Though I suppose rather than being “thought-provoking”, Somewhere Near Marseilles is more so a track to get lost in your thoughts into, and in some ways is a song that I believe best encapsulates the overall mood of BAD Mode both tonally and thematically. It continues to be a song that borders being a chill dance track that you can vibe to at a club, but there are spots where it feels like it’s trying to evoke the feeling of drowning out everything around you while you hang back to the sides and watch other people dance as you let the music take you in. The way the song just winds and ultimately fades out is also just the perfect way to end the album on.
＜Ｗｈａｔ Ｉ ｔｈｉｎｋ ｏｆ ＢＡＤ Ｍｏｄｅ＞
Utada explains in the Liner Voice+ commentary tracks that the origins of the album title “bad mode” as being a descriptor she had thought of that best describes the opposite of feeling great, and is ultimately what serves as the overarching theme for the album. At the very least the concept of feeling down about things and not really being in the mood is a good way to sort of frame one’s perception of this album. Something to note with regard to that is the fact that a lot of these tracks were written and made during the height of the global pandemic, and Utada states that, much like many others, that period of time was particularly rough for her.
In that light they offer BAD Mode as one meant to be a comforting one first and foremost. Comforting in the sense that it aims to not necessarily dismiss but to more so acknowledge these realities we all face in our everyday lives. That it’s perfectly normal and okay to be *in* “bad mode” and that the mental space that the album provides for the listener is one where they can be comfortable letting out these thoughts and emotions that we all otherwise keep buried at the depths of our minds and hearts. Utada presents herself as a kindred spirit in that regard, with this this album serving as proof that even someone like them goes through the same things as me and you.
Perhaps the most important takeaway from BAD Mode is in how… human it is and how much it in turn humanizes Utada Hikaru as an artist, at the very least for me who’s only really experiencing as much of her musicality as I have here despite knowing about them and their music for well over a decade now. Though I will admit a lot of why I feel this way about them and the album is because of what I was able to learn through the commentary that Utada provides for through Liner Voice+. If you find yourselves wanting to listen to BAD Mode in full after this review, I again highly encourage you guys do so via the Liner Voice+ playlist here.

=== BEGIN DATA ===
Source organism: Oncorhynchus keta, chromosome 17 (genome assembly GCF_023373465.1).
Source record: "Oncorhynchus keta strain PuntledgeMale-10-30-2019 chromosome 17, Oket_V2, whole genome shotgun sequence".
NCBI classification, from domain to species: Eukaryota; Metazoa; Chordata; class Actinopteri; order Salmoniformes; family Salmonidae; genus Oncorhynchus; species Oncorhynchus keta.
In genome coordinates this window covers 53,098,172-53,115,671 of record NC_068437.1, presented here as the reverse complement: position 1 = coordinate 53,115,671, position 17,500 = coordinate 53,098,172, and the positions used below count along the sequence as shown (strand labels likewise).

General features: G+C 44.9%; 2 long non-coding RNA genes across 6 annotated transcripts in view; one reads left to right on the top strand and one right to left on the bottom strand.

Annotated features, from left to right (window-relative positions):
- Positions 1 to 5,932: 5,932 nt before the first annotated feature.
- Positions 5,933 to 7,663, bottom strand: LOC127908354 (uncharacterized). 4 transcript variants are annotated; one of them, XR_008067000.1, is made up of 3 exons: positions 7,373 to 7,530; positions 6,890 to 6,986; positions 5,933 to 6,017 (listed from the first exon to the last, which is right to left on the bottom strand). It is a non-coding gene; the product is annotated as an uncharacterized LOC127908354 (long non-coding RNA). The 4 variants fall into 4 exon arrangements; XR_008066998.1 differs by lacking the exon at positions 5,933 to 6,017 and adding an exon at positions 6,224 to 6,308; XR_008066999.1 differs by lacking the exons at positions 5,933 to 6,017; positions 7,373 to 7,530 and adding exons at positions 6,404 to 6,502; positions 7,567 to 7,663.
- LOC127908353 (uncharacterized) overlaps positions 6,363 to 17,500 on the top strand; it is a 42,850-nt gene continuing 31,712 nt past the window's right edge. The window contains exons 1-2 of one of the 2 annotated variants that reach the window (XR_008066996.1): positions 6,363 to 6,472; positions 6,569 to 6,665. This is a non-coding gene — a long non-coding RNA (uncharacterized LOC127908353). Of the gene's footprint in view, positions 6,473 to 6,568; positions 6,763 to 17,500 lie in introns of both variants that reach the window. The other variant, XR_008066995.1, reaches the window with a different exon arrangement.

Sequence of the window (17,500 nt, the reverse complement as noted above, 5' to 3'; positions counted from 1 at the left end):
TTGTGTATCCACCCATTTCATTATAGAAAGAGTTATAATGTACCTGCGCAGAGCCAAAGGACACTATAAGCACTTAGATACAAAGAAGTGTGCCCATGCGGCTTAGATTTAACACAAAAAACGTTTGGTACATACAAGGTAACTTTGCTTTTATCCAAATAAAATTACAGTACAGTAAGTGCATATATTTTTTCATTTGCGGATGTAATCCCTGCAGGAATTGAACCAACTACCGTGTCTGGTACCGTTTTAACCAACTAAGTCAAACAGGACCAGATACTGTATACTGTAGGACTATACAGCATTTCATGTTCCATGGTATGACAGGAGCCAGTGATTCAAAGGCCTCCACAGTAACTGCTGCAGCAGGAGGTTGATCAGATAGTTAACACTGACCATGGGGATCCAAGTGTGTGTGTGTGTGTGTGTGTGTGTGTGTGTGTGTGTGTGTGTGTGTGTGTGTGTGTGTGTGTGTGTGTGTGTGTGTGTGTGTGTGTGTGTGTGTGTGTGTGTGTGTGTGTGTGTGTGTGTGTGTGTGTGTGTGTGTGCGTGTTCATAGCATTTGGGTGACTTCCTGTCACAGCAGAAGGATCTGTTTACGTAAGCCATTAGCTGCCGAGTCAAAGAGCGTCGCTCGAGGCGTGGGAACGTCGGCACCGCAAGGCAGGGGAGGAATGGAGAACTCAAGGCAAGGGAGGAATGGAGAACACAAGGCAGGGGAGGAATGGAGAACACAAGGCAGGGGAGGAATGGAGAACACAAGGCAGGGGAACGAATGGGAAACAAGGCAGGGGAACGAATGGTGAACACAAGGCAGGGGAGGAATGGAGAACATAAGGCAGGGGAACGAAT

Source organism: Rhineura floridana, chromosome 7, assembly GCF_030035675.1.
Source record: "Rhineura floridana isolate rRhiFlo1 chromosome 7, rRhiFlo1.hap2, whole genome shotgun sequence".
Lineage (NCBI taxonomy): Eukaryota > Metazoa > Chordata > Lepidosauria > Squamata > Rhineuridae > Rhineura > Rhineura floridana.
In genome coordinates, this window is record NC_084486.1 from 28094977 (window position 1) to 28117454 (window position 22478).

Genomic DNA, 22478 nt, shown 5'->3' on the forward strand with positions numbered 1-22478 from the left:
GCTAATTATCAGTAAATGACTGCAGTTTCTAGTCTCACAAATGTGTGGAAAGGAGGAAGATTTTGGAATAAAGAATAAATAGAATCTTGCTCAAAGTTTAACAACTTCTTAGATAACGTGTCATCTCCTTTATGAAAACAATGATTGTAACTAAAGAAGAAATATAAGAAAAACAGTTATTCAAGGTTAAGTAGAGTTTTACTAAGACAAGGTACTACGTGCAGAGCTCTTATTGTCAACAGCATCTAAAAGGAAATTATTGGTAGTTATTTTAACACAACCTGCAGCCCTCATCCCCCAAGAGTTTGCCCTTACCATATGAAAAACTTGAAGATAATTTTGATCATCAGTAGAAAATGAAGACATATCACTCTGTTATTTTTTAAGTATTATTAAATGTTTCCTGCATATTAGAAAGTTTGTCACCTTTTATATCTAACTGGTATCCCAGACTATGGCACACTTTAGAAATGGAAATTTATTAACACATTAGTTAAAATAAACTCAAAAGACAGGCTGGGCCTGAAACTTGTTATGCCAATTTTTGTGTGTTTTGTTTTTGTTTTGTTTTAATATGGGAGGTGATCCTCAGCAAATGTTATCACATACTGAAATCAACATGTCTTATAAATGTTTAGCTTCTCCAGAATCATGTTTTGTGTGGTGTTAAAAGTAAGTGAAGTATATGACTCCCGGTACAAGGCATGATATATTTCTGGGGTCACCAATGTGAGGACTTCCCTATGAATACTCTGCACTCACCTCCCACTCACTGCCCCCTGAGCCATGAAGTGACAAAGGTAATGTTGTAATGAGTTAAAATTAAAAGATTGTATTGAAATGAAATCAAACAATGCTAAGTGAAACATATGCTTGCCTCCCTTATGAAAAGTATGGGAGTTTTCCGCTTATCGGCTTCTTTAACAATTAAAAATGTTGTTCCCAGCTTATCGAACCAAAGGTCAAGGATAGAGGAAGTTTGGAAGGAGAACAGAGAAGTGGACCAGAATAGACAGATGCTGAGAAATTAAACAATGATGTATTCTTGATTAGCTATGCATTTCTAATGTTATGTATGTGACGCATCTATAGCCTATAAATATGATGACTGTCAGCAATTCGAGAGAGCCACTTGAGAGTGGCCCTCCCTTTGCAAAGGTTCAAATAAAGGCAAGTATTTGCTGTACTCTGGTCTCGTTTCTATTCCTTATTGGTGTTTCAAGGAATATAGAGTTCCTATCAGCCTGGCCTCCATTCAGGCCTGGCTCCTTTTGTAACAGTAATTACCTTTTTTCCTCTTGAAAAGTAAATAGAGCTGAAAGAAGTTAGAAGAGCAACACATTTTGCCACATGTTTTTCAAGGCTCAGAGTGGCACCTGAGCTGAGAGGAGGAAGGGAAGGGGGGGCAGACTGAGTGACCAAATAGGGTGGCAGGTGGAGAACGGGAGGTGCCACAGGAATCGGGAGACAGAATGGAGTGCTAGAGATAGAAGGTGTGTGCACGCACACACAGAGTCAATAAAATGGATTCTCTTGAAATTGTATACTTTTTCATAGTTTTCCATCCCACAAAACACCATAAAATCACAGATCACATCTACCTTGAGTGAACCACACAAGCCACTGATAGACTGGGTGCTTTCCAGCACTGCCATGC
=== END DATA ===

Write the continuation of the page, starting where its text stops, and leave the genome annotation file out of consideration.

４.５ ｏｕｔ ｏｆ ５
９ ｏｕｔ ｏｆ １０
Utada Hikaru is pretty much a known commodity when it comes to Japanese music, so you right now reading this review don’t need me to tell you how good of an artist they are. Granted I have no experience with the whole breadth of their discography prior to BAD Mode so I can only say as much about how much better or not the compositions for this album are compared to their previous releases. That being said, I’m always down for Chill Pop so in isolation this album is really just a fun listen overall. And I say that even with me purposefully neglecting to talk about One Last Kiss for the entirety of this review, and you guys know how much I love that song.
I have to give a shoutout to MrsNobodyIsHere over on YouTube, as their *review* of BAD Mode was what clued me in on the Spotify Liner Voice+ commentary tracks in the first place. They’ve been doing album reviews longer than Al and I, and their discussions of music albums are a good listen so do check them out.
What are your guys’ thoughts on Utada Hikaru’s BAD Mode? Let us know in the comments section down below! Likewise, what are some albums you think *I* would like based on *my* tastes and preferences? I’d be curious to know 🙂
Before I let you go, again don’t forget to check out Al’s review of TEAM SHACHI’s TEAM. I personally found that album to be a ton of fun, and I’m pretty confident Al would think so too, but I suppose you and I both would have to see if that’s really the case (XD)
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I think your review is great. I have been listening to this album non-stop since the release, and it actually increases my interest for Utada Hikaru and leads me to discover her discography. My favorite on this album is the title track Bad Mode, which I think crazy, free, and appealing.
Please give a listen to her other albums as well. I’m her new listener and I really want to see how another person would think about her and her music.
Thanks! I’m glad you think so 😀 And yeah, I too definitely became curious about her music after listening through BAD Mode. Are there any albums of hers that you would recommend at the moment?